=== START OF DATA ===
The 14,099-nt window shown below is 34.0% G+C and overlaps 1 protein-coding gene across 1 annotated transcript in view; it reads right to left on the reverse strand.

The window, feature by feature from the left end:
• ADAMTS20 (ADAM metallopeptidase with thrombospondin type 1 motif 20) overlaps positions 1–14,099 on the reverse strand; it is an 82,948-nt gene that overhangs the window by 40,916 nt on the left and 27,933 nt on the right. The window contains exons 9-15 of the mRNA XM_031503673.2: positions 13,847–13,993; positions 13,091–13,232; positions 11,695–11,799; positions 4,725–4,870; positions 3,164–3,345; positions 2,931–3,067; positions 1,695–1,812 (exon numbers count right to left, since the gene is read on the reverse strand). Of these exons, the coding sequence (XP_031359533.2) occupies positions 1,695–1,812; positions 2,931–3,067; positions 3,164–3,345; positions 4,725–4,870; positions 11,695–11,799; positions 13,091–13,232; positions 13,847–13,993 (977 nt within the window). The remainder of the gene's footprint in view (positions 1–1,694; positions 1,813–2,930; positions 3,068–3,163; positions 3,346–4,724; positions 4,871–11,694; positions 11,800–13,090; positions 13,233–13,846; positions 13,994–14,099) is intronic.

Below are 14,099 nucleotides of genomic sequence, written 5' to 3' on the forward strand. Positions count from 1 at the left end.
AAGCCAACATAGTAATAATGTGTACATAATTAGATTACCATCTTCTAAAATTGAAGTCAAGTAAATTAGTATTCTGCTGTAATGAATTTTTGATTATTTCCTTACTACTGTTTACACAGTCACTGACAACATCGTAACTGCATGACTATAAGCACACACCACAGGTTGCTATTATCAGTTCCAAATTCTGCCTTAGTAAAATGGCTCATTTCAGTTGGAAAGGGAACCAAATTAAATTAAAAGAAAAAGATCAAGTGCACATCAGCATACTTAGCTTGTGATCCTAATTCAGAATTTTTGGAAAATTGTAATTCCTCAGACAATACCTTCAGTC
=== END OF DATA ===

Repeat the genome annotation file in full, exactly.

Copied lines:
The 14,099-nt window shown below is 34.0% G+C and overlaps 1 protein-coding gene across 1 annotated transcript in view; it reads right to left on the reverse strand.

The window, feature by feature from the left end:
• ADAMTS20 (ADAM metallopeptidase with thrombospondin type 1 motif 20) overlaps positions 1–14,099 on the reverse strand; it is an 82,948-nt gene that overhangs the window by 40,916 nt on the left and 27,933 nt on the right. The window contains exons 9-15 of the mRNA XM_031503673.2: positions 13,847–13,993; positions 13,091–13,232; positions 11,695–11,799; positions 4,725–4,870; positions 3,164–3,345; positions 2,931–3,067; positions 1,695–1,812 (exon numbers count right to left, since the gene is read on the reverse strand). Of these exons, the coding sequence (XP_031359533.2) occupies positions 1,695–1,812; positions 2,931–3,067; positions 3,164–3,345; positions 4,725–4,870; positions 11,695–11,799; positions 13,091–13,232; positions 13,847–13,993 (977 nt within the window). The remainder of the gene's footprint in view (positions 1–1,694; positions 1,813–2,930; positions 3,068–3,163; positions 3,346–4,724; positions 4,871–11,694; positions 11,800–13,090; positions 13,233–13,846; positions 13,994–14,099) is intronic.

Below are 14,099 nucleotides of genomic sequence, written 5' to 3' on the forward strand. Positions count from 1 at the left end.
AAGCCAACATAGTAATAATGTGTACATAATTAGATTACCATCTTCTAAAATTGAAGTCAAGTAAATTAGTATTCTGCTGTAATGAATTTTTGATTATTTCCTTACTACTGTTTACACAGTCACTGACAACATCGTAACTGCATGACTATAAGCACACACCACAGGTTGCTATTATCAGTTCCAAATTCTGCCTTAGTAAAATGGCTCATTTCAGTTGGAAAGGGAACCAAATTAAATTAAAAGAAAAAGATCAAGTGCACATCAGCATACTTAGCTTGTGATCCTAATTCAGAATTTTTGGAAAATTGTAATTCCTCAGACAATACCTTCAGTC